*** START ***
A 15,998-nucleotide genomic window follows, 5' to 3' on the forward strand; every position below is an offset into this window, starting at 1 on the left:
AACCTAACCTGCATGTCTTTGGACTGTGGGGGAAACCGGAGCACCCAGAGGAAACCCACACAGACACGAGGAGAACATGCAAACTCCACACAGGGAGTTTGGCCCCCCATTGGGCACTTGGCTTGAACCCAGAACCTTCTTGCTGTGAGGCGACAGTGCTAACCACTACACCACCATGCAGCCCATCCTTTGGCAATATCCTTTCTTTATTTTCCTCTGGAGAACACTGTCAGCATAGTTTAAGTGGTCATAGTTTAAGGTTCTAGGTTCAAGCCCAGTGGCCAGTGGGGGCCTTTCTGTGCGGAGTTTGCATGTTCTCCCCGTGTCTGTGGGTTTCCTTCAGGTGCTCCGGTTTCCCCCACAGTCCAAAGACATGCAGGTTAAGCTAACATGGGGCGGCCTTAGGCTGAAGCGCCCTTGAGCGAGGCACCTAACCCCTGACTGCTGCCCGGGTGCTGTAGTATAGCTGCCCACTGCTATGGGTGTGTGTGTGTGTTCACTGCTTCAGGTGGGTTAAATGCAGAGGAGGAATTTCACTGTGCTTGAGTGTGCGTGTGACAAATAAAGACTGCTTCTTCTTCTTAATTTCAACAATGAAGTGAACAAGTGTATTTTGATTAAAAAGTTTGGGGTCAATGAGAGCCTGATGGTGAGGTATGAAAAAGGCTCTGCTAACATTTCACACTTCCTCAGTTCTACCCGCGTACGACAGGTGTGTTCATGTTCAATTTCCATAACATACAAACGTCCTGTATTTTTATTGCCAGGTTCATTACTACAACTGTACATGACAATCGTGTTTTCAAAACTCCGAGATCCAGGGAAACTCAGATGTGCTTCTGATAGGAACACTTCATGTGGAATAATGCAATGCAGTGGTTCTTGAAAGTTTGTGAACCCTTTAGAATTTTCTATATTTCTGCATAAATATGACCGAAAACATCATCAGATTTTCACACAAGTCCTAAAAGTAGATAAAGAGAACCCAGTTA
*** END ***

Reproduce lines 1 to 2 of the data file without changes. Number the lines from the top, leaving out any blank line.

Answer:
A 15,998-nucleotide genomic window follows, 5' to 3' on the forward strand; every position below is an offset into this window, starting at 1 on the left:
AACCTAACCTGCATGTCTTTGGACTGTGGGGGAAACCGGAGCACCCAGAGGAAACCCACACAGACACGAGGAGAACATGCAAACTCCACACAGGGAGTTTGGCCCCCCATTGGGCACTTGGCTTGAACCCAGAACCTTCTTGCTGTGAGGCGACAGTGCTAACCACTACACCACCATGCAGCCCATCCTTTGGCAATATCCTTTCTTTATTTTCCTCTGGAGAACACTGTCAGCATAGTTTAAGTGGTCATAGTTTAAGGTTCTAGGTTCAAGCCCAGTGGCCAGTGGGGGCCTTTCTGTGCGGAGTTTGCATGTTCTCCCCGTGTCTGTGGGTTTCCTTCAGGTGCTCCGGTTTCCCCCACAGTCCAAAGACATGCAGGTTAAGCTAACATGGGGCGGCCTTAGGCTGAAGCGCCCTTGAGCGAGGCACCTAACCCCTGACTGCTGCCCGGGTGCTGTAGTATAGCTGCCCACTGCTATGGGTGTGTGTGTGTGTTCACTGCTTCAGGTGGGTTAAATGCAGAGGAGGAATTTCACTGTGCTTGAGTGTGCGTGTGACAAATAAAGACTGCTTCTTCTTCTTAATTTCAACAATGAAGTGAACAAGTGTATTTTGATTAAAAAGTTTGGGGTCAATGAGAGCCTGATGGTGAGGTATGAAAAAGGCTCTGCTAACATTTCACACTTCCTCAGTTCTACCCGCGTACGACAGGTGTGTTCATGTTCAATTTCCATAACATACAAACGTCCTGTATTTTTATTGCCAGGTTCATTACTACAACTGTACATGACAATCGTGTTTTCAAAACTCCGAGATCCAGGGAAACTCAGATGTGCTTCTGATAGGAACACTTCATGTGGAATAATGCAATGCAGTGGTTCTTGAAAGTTTGTGAACCCTTTAGAATTTTCTATATTTCTGCATAAATATGACCGAAAACATCATCAGATTTTCACACAAGTCCTAAAAGTAGATAAAGAGAACCCAGTTA